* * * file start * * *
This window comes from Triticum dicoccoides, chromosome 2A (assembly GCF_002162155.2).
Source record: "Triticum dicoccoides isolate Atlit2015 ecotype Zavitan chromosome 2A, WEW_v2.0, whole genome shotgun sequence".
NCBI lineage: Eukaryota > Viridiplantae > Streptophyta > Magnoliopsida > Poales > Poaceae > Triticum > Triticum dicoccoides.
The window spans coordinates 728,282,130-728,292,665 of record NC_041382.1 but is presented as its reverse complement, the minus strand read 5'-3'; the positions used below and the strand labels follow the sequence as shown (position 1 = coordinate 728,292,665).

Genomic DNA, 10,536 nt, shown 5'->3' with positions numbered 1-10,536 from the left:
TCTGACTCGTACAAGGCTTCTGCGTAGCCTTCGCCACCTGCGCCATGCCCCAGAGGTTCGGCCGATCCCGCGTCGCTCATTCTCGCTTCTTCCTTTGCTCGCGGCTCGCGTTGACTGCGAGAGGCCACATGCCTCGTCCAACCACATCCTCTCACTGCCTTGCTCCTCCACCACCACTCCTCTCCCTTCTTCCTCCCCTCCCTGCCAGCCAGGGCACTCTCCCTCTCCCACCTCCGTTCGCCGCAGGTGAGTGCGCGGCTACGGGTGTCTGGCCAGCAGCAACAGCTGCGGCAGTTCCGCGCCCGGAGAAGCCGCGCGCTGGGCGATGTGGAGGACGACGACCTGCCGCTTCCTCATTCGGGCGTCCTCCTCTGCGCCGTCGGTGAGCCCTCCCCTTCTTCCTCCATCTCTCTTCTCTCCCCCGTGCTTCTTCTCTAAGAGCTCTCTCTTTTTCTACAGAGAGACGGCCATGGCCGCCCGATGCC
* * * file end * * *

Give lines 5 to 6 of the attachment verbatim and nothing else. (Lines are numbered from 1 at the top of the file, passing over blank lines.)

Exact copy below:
Genomic DNA, 10,536 nt, shown 5'->3' with positions numbered 1-10,536 from the left:
TCTGACTCGTACAAGGCTTCTGCGTAGCCTTCGCCACCTGCGCCATGCCCCAGAGGTTCGGCCGATCCCGCGTCGCTCATTCTCGCTTCTTCCTTTGCTCGCGGCTCGCGTTGACTGCGAGAGGCCACATGCCTCGTCCAACCACATCCTCTCACTGCCTTGCTCCTCCACCACCACTCCTCTCCCTTCTTCCTCCCCTCCCTGCCAGCCAGGGCACTCTCCCTCTCCCACCTCCGTTCGCCGCAGGTGAGTGCGCGGCTACGGGTGTCTGGCCAGCAGCAACAGCTGCGGCAGTTCCGCGCCCGGAGAAGCCGCGCGCTGGGCGATGTGGAGGACGACGACCTGCCGCTTCCTCATTCGGGCGTCCTCCTCTGCGCCGTCGGTGAGCCCTCCCCTTCTTCCTCCATCTCTCTTCTCTCCCCCGTGCTTCTTCTCTAAGAGCTCTCTCTTTTTCTACAGAGAGACGGCCATGGCCGCCCGATGCC